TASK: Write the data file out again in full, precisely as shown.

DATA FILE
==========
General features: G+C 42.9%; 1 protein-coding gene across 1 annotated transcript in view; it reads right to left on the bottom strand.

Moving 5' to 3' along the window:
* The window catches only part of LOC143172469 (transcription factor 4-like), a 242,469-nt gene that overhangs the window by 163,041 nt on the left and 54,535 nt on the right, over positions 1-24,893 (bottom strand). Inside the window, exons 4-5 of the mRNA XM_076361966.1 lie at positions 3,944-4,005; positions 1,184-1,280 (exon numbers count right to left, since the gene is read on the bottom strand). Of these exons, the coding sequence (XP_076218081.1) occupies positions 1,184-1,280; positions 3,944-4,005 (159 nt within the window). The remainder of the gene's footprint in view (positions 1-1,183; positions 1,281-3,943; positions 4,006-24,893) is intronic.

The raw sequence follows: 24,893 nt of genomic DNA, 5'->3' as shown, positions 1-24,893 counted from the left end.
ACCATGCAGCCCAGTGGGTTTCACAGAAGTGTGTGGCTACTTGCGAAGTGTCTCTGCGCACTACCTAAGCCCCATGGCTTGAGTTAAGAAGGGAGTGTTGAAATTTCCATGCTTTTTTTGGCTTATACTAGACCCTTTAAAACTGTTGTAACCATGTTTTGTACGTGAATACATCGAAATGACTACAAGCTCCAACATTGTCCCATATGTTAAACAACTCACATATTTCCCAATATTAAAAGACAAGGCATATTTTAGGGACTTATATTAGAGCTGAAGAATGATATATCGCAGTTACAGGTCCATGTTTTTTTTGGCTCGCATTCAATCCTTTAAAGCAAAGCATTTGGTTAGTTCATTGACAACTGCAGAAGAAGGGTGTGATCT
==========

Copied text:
General features: G+C 42.9%; 1 protein-coding gene across 1 annotated transcript in view; it reads right to left on the bottom strand.

Moving 5' to 3' along the window:
* The window catches only part of LOC143172469 (transcription factor 4-like), a 242,469-nt gene that overhangs the window by 163,041 nt on the left and 54,535 nt on the right, over positions 1-24,893 (bottom strand). Inside the window, exons 4-5 of the mRNA XM_076361966.1 lie at positions 3,944-4,005; positions 1,184-1,280 (exon numbers count right to left, since the gene is read on the bottom strand). Of these exons, the coding sequence (XP_076218081.1) occupies positions 1,184-1,280; positions 3,944-4,005 (159 nt within the window). The remainder of the gene's footprint in view (positions 1-1,183; positions 1,281-3,943; positions 4,006-24,893) is intronic.

The raw sequence follows: 24,893 nt of genomic DNA, 5'->3' as shown, positions 1-24,893 counted from the left end.
ACCATGCAGCCCAGTGGGTTTCACAGAAGTGTGTGGCTACTTGCGAAGTGTCTCTGCGCACTACCTAAGCCCCATGGCTTGAGTTAAGAAGGGAGTGTTGAAATTTCCATGCTTTTTTTGGCTTATACTAGACCCTTTAAAACTGTTGTAACCATGTTTTGTACGTGAATACATCGAAATGACTACAAGCTCCAACATTGTCCCATATGTTAAACAACTCACATATTTCCCAATATTAAAAGACAAGGCATATTTTAGGGACTTATATTAGAGCTGAAGAATGATATATCGCAGTTACAGGTCCATGTTTTTTTTGGCTCGCATTCAATCCTTTAAAGCAAAGCATTTGGTTAGTTCATTGACAACTGCAGAAGAAGGGTGTGATCT